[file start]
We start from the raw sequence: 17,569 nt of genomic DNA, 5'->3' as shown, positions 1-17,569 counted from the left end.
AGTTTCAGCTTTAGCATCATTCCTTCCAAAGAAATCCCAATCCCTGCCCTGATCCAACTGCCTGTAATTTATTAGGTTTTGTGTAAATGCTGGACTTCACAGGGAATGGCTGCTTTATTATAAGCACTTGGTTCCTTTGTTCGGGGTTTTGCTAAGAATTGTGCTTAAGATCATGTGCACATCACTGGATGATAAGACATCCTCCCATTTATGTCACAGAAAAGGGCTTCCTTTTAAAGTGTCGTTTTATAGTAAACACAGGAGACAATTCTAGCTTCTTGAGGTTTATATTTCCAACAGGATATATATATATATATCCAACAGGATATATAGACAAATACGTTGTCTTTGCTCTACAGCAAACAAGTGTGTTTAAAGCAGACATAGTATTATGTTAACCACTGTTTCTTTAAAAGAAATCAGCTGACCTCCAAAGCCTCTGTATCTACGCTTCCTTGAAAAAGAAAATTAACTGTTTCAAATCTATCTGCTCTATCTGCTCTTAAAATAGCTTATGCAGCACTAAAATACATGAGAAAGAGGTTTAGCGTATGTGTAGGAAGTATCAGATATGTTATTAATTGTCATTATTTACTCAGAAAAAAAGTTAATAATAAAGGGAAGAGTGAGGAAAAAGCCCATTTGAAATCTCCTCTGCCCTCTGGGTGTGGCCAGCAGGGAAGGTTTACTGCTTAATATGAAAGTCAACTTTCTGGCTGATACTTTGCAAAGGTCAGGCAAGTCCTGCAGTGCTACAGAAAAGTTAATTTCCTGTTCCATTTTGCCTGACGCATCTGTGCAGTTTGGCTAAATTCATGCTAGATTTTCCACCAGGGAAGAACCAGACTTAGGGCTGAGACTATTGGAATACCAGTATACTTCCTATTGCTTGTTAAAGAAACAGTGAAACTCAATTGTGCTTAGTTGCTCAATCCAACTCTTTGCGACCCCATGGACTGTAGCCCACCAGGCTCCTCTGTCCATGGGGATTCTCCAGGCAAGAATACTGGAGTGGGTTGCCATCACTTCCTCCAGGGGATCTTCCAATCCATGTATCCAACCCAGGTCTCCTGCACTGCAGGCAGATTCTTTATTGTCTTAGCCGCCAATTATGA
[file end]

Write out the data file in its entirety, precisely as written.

We start from the raw sequence: 17,569 nt of genomic DNA, 5'->3' as shown, positions 1-17,569 counted from the left end.
AGTTTCAGCTTTAGCATCATTCCTTCCAAAGAAATCCCAATCCCTGCCCTGATCCAACTGCCTGTAATTTATTAGGTTTTGTGTAAATGCTGGACTTCACAGGGAATGGCTGCTTTATTATAAGCACTTGGTTCCTTTGTTCGGGGTTTTGCTAAGAATTGTGCTTAAGATCATGTGCACATCACTGGATGATAAGACATCCTCCCATTTATGTCACAGAAAAGGGCTTCCTTTTAAAGTGTCGTTTTATAGTAAACACAGGAGACAATTCTAGCTTCTTGAGGTTTATATTTCCAACAGGATATATATATATATATCCAACAGGATATATAGACAAATACGTTGTCTTTGCTCTACAGCAAACAAGTGTGTTTAAAGCAGACATAGTATTATGTTAACCACTGTTTCTTTAAAAGAAATCAGCTGACCTCCAAAGCCTCTGTATCTACGCTTCCTTGAAAAAGAAAATTAACTGTTTCAAATCTATCTGCTCTATCTGCTCTTAAAATAGCTTATGCAGCACTAAAATACATGAGAAAGAGGTTTAGCGTATGTGTAGGAAGTATCAGATATGTTATTAATTGTCATTATTTACTCAGAAAAAAAGTTAATAATAAAGGGAAGAGTGAGGAAAAAGCCCATTTGAAATCTCCTCTGCCCTCTGGGTGTGGCCAGCAGGGAAGGTTTACTGCTTAATATGAAAGTCAACTTTCTGGCTGATACTTTGCAAAGGTCAGGCAAGTCCTGCAGTGCTACAGAAAAGTTAATTTCCTGTTCCATTTTGCCTGACGCATCTGTGCAGTTTGGCTAAATTCATGCTAGATTTTCCACCAGGGAAGAACCAGACTTAGGGCTGAGACTATTGGAATACCAGTATACTTCCTATTGCTTGTTAAAGAAACAGTGAAACTCAATTGTGCTTAGTTGCTCAATCCAACTCTTTGCGACCCCATGGACTGTAGCCCACCAGGCTCCTCTGTCCATGGGGATTCTCCAGGCAAGAATACTGGAGTGGGTTGCCATCACTTCCTCCAGGGGATCTTCCAATCCATGTATCCAACCCAGGTCTCCTGCACTGCAGGCAGATTCTTTATTGTCTTAGCCGCCAATTATGA